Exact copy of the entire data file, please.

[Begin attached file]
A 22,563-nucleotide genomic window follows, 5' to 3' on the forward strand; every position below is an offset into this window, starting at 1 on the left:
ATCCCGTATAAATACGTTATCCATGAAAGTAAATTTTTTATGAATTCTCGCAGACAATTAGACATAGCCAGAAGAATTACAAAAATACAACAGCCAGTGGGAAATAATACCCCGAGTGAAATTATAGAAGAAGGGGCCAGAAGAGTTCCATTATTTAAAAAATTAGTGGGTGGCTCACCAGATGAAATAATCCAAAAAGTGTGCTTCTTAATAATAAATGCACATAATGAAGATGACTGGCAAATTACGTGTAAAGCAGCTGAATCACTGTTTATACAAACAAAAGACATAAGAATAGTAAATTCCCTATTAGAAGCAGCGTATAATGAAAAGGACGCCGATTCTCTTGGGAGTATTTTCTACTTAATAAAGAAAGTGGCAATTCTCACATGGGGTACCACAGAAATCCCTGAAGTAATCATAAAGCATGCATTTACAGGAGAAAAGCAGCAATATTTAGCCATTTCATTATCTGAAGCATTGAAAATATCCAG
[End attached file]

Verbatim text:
A 22,563-nucleotide genomic window follows, 5' to 3' on the forward strand; every position below is an offset into this window, starting at 1 on the left:
ATCCCGTATAAATACGTTATCCATGAAAGTAAATTTTTTATGAATTCTCGCAGACAATTAGACATAGCCAGAAGAATTACAAAAATACAACAGCCAGTGGGAAATAATACCCCGAGTGAAATTATAGAAGAAGGGGCCAGAAGAGTTCCATTATTTAAAAAATTAGTGGGTGGCTCACCAGATGAAATAATCCAAAAAGTGTGCTTCTTAATAATAAATGCACATAATGAAGATGACTGGCAAATTACGTGTAAAGCAGCTGAATCACTGTTTATACAAACAAAAGACATAAGAATAGTAAATTCCCTATTAGAAGCAGCGTATAATGAAAAGGACGCCGATTCTCTTGGGAGTATTTTCTACTTAATAAAGAAAGTGGCAATTCTCACATGGGGTACCACAGAAATCCCTGAAGTAATCATAAAGCATGCATTTACAGGAGAAAAGCAGCAATATTTAGCCATTTCATTATCTGAAGCATTGAAAATATCCAG